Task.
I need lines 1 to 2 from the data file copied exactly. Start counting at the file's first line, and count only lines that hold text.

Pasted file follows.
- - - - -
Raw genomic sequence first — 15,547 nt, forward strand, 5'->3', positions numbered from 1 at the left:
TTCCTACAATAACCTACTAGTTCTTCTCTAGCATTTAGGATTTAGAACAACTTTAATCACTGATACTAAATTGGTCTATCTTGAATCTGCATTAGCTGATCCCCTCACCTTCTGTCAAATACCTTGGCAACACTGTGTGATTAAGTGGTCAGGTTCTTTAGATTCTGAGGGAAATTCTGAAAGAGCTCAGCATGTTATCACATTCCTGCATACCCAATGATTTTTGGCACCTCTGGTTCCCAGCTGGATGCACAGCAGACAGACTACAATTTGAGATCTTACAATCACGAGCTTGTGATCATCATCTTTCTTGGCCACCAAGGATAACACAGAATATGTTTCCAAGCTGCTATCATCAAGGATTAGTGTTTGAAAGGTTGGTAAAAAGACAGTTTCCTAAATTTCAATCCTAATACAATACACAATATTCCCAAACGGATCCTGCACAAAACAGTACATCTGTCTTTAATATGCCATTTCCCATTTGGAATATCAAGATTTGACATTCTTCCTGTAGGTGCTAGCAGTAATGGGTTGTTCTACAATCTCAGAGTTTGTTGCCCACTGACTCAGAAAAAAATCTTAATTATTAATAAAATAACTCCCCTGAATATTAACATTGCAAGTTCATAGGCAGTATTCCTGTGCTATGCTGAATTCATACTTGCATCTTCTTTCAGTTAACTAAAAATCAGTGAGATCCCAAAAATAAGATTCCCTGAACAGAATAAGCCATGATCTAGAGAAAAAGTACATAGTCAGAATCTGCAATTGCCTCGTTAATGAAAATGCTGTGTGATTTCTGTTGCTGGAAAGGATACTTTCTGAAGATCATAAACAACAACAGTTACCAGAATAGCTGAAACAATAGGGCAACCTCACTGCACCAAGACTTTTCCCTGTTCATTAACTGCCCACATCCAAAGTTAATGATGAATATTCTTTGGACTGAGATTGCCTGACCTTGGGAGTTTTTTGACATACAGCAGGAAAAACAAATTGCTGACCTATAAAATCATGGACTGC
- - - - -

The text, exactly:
Raw genomic sequence first — 15,547 nt, forward strand, 5'->3', positions numbered from 1 at the left:
TTCCTACAATAACCTACTAGTTCTTCTCTAGCATTTAGGATTTAGAACAACTTTAATCACTGATACTAAATTGGTCTATCTTGAATCTGCATTAGCTGATCCCCTCACCTTCTGTCAAATACCTTGGCAACACTGTGTGATTAAGTGGTCAGGTTCTTTAGATTCTGAGGGAAATTCTGAAAGAGCTCAGCATGTTATCACATTCCTGCATACCCAATGATTTTTGGCACCTCTGGTTCCCAGCTGGATGCACAGCAGACAGACTACAATTTGAGATCTTACAATCACGAGCTTGTGATCATCATCTTTCTTGGCCACCAAGGATAACACAGAATATGTTTCCAAGCTGCTATCATCAAGGATTAGTGTTTGAAAGGTTGGTAAAAAGACAGTTTCCTAAATTTCAATCCTAATACAATACACAATATTCCCAAACGGATCCTGCACAAAACAGTACATCTGTCTTTAATATGCCATTTCCCATTTGGAATATCAAGATTTGACATTCTTCCTGTAGGTGCTAGCAGTAATGGGTTGTTCTACAATCTCAGAGTTTGTTGCCCACTGACTCAGAAAAAAATCTTAATTATTAATAAAATAACTCCCCTGAATATTAACATTGCAAGTTCATAGGCAGTATTCCTGTGCTATGCTGAATTCATACTTGCATCTTCTTTCAGTTAACTAAAAATCAGTGAGATCCCAAAAATAAGATTCCCTGAACAGAATAAGCCATGATCTAGAGAAAAAGTACATAGTCAGAATCTGCAATTGCCTCGTTAATGAAAATGCTGTGTGATTTCTGTTGCTGGAAAGGATACTTTCTGAAGATCATAAACAACAACAGTTACCAGAATAGCTGAAACAATAGGGCAACCTCACTGCACCAAGACTTTTCCCTGTTCATTAACTGCCCACATCCAAAGTTAATGATGAATATTCTTTGGACTGAGATTGCCTGACCTTGGGAGTTTTTTGACATACAGCAGGAAAAACAAATTGCTGACCTATAAAATCATGGACTGC